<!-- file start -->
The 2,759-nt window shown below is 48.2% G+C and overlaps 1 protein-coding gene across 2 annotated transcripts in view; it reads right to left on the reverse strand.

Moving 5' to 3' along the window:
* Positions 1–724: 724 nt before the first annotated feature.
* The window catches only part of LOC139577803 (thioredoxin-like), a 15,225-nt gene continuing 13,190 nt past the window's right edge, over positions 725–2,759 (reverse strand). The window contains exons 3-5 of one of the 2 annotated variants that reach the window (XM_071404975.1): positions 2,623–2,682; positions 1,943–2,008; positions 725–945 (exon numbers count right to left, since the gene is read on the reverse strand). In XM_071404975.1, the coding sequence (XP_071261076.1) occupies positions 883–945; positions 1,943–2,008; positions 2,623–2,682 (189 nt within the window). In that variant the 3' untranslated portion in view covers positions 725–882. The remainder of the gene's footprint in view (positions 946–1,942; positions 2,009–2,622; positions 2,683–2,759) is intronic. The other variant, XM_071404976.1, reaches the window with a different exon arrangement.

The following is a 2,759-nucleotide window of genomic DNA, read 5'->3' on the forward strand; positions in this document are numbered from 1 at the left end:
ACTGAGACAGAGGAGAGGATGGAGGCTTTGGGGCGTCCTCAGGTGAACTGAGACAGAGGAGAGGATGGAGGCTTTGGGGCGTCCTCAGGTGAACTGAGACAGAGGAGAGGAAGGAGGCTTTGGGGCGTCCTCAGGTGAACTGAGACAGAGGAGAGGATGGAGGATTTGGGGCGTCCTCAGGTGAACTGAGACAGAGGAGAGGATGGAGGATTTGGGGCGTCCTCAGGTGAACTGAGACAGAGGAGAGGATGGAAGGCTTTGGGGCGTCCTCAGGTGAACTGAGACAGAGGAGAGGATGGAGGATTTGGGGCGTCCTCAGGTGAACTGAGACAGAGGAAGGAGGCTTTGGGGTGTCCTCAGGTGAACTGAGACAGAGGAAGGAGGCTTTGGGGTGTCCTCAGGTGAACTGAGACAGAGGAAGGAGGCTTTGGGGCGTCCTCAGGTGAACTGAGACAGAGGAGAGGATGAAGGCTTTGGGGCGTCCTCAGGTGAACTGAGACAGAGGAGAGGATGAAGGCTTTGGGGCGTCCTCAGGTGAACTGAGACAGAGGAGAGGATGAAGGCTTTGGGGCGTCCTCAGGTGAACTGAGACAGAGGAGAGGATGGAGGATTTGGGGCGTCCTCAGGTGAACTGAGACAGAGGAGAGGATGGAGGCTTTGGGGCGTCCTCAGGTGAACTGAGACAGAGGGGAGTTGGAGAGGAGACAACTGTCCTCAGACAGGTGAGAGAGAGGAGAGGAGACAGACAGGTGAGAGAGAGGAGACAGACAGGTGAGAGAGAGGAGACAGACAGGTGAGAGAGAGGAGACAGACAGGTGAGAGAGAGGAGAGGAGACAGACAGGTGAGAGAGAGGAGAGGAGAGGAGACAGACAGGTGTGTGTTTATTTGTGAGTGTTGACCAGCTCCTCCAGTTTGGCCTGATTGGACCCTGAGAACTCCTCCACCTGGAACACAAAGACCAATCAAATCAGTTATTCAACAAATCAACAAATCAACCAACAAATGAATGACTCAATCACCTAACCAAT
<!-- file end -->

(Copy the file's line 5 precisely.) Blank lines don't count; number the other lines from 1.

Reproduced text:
The following is a 2,759-nucleotide window of genomic DNA, read 5'->3' on the forward strand; positions in this document are numbered from 1 at the left end: